Premier, I believe you have let yourself down this time because you just dug in. You have to know when to hold them and know when to fold them, and I would have thought with this one you would just say, 'Actually it might be a positive exercise, I can appear before that committee and look pretty damn good', but no. You have let yourself down and I think it is a rare blunder on your part politically.
We will not be supporting the motion to not agree. I have not been in this place where we have had a motion where the upper House expressed a view by majority vote for there to be a joint select committee and the lower House said no. I have not experienced that before and it is regrettable.
Let us see how the vote goes and let us see if we can make sure that there is an inquiry with a specific reference where the people of Tasmania are asked if they want to submit, and medical professionals and health experts can feel safe in coming along and presenting to that inquiry. At the moment we have closed inquiries. They are not even specific inquiries; they are just standing committees that have some work to do. This process is happening largely beyond public view and out of the public's sight and mind.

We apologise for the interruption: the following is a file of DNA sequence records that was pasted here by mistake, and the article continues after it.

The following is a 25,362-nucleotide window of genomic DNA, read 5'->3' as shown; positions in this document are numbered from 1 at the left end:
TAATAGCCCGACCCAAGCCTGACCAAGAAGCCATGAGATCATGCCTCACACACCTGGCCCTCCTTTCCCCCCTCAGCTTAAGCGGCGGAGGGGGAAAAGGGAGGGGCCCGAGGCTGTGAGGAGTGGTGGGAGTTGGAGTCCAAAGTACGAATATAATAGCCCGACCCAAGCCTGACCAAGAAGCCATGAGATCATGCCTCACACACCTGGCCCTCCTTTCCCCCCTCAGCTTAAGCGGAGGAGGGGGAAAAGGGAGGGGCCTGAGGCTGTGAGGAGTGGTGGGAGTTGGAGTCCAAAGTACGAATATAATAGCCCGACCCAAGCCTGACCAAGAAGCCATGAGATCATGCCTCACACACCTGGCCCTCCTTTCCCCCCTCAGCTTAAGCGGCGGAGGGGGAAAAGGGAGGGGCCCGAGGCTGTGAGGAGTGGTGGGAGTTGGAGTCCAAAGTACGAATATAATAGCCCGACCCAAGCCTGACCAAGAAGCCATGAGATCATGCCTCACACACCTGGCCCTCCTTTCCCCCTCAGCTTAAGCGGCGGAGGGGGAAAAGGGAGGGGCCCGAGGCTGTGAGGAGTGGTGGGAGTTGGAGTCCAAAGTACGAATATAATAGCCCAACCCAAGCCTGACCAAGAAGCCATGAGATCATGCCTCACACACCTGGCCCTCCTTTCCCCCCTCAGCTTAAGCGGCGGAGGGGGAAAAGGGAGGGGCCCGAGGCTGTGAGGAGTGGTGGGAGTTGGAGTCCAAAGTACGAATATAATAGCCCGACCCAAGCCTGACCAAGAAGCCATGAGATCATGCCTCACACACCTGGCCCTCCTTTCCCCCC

Good on you, Premier, for fronting up to 70 press conferences since the emergency was declared. There have been some mornings when I have wondered how you have done it. It is not the same as giving people a voice. Given the sacrifices that the people of Tasmania have made over the past few months, and are making, providing that open opportunity to examine the COVID-19 response and to hear from people is the very least we can do.